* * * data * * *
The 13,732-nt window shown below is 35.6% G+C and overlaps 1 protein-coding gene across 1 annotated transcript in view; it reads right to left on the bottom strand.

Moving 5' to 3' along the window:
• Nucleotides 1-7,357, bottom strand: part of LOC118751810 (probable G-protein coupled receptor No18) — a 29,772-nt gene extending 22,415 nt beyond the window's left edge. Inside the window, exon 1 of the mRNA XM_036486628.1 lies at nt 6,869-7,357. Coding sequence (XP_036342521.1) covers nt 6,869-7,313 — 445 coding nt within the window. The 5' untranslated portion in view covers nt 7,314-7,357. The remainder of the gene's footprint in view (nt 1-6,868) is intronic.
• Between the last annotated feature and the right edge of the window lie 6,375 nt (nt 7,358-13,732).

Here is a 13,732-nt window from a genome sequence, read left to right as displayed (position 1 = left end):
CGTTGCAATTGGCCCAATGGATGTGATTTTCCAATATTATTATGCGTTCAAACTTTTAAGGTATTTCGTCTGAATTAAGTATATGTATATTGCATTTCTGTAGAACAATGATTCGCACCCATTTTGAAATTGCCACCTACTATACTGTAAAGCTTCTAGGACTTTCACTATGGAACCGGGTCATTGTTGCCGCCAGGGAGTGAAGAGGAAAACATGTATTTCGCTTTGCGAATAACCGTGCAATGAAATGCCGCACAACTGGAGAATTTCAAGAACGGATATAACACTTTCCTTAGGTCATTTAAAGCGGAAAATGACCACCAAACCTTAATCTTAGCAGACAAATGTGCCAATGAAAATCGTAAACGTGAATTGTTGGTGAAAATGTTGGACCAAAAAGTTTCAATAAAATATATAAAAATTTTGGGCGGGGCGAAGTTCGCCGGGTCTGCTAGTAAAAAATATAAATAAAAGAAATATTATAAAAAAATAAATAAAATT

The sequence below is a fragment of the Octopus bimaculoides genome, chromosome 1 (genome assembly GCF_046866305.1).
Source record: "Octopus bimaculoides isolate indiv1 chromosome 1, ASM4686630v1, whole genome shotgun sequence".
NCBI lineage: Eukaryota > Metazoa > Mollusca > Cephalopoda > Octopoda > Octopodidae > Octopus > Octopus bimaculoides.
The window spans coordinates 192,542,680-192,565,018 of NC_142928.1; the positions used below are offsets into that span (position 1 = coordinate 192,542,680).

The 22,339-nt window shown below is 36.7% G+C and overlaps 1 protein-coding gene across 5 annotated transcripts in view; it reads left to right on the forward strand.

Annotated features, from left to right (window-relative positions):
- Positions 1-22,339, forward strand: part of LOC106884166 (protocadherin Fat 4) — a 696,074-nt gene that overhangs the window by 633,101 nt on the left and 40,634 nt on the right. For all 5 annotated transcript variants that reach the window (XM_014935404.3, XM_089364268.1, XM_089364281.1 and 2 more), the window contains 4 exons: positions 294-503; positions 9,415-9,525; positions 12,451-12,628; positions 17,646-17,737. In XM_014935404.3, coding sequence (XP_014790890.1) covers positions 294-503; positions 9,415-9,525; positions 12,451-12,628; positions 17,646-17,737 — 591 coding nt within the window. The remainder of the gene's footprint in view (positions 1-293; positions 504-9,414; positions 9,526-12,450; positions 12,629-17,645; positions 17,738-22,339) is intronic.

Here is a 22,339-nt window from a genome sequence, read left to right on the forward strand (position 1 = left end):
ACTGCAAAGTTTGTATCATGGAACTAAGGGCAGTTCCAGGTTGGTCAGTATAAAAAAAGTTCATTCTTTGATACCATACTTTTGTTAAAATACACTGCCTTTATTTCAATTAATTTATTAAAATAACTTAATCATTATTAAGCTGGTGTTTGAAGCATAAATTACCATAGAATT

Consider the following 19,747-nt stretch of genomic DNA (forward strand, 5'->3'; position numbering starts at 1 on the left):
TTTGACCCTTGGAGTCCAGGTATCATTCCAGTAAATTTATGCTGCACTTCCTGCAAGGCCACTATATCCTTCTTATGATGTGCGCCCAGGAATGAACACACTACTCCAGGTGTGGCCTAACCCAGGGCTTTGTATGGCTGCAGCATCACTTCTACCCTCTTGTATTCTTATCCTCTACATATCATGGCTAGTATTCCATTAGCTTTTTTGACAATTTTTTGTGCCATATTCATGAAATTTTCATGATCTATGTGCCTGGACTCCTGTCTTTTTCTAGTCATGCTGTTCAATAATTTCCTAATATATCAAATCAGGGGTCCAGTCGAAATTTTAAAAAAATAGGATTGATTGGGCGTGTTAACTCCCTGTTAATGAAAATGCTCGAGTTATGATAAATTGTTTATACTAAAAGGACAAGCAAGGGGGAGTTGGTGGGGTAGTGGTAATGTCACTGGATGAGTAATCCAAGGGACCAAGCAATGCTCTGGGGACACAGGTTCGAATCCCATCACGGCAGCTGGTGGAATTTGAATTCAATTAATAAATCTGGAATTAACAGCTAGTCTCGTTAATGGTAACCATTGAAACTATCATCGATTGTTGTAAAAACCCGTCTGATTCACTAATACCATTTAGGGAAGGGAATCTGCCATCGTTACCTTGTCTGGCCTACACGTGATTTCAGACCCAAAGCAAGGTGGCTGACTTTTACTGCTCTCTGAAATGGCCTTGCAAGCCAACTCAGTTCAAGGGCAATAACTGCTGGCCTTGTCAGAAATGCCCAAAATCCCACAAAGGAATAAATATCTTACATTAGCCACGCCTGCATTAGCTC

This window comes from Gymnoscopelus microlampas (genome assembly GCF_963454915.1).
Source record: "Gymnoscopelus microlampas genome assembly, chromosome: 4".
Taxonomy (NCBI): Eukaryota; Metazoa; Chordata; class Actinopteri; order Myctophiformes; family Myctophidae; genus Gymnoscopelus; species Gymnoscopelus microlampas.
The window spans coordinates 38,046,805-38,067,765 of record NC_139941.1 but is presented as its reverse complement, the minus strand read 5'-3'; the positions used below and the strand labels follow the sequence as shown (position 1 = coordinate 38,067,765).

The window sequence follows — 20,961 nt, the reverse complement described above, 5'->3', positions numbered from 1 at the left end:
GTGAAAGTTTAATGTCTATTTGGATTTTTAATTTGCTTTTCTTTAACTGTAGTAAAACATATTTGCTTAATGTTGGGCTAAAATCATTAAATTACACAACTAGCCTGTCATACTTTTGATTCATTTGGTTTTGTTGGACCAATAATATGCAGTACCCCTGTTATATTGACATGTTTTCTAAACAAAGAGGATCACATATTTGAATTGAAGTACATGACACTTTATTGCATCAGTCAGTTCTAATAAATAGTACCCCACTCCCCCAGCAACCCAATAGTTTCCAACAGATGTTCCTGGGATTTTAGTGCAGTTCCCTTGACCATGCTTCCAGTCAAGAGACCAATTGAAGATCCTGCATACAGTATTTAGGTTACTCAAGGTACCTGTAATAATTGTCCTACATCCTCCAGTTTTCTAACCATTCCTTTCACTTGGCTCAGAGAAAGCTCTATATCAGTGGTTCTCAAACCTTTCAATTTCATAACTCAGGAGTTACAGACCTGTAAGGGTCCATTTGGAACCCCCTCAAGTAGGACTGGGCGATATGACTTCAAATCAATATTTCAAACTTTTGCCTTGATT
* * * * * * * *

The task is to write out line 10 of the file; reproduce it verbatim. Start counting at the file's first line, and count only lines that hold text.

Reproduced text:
The window spans coordinates 192,542,680-192,565,018 of NC_142928.1; the positions used below are offsets into that span (position 1 = coordinate 192,542,680).